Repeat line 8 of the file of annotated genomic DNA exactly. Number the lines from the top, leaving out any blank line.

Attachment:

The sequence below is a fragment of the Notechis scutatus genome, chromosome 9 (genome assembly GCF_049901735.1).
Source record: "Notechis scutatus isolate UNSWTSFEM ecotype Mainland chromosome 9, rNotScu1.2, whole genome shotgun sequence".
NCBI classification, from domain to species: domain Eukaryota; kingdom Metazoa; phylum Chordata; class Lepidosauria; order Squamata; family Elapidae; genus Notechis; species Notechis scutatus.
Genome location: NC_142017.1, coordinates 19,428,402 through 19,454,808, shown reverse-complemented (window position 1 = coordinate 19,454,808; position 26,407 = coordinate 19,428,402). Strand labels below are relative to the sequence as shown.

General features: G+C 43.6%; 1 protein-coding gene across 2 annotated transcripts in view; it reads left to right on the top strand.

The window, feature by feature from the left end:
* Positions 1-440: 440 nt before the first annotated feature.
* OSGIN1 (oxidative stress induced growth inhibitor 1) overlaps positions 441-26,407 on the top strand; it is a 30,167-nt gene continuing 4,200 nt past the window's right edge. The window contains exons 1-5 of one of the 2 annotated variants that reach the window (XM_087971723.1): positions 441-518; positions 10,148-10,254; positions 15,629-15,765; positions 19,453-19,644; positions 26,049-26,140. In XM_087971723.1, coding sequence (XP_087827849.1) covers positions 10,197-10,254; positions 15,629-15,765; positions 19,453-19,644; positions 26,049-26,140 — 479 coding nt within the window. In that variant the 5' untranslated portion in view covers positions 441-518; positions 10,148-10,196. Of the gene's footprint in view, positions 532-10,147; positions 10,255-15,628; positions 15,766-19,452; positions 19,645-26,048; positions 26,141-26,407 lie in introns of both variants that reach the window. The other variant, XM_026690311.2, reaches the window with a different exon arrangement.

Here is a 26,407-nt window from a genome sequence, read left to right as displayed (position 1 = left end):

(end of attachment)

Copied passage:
* OSGIN1 (oxidative stress induced growth inhibitor 1) overlaps positions 441-26,407 on the top strand; it is a 30,167-nt gene continuing 4,200 nt past the window's right edge. The window contains exons 1-5 of one of the 2 annotated variants that reach the window (XM_087971723.1): positions 441-518; positions 10,148-10,254; positions 15,629-15,765; positions 19,453-19,644; positions 26,049-26,140. In XM_087971723.1, coding sequence (XP_087827849.1) covers positions 10,197-10,254; positions 15,629-15,765; positions 19,453-19,644; positions 26,049-26,140 — 479 coding nt within the window. In that variant the 5' untranslated portion in view covers positions 441-518; positions 10,148-10,196. Of the gene's footprint in view, positions 532-10,147; positions 10,255-15,628; positions 15,766-19,452; positions 19,645-26,048; positions 26,141-26,407 lie in introns of both variants that reach the window. The other variant, XM_026690311.2, reaches the window with a different exon arrangement.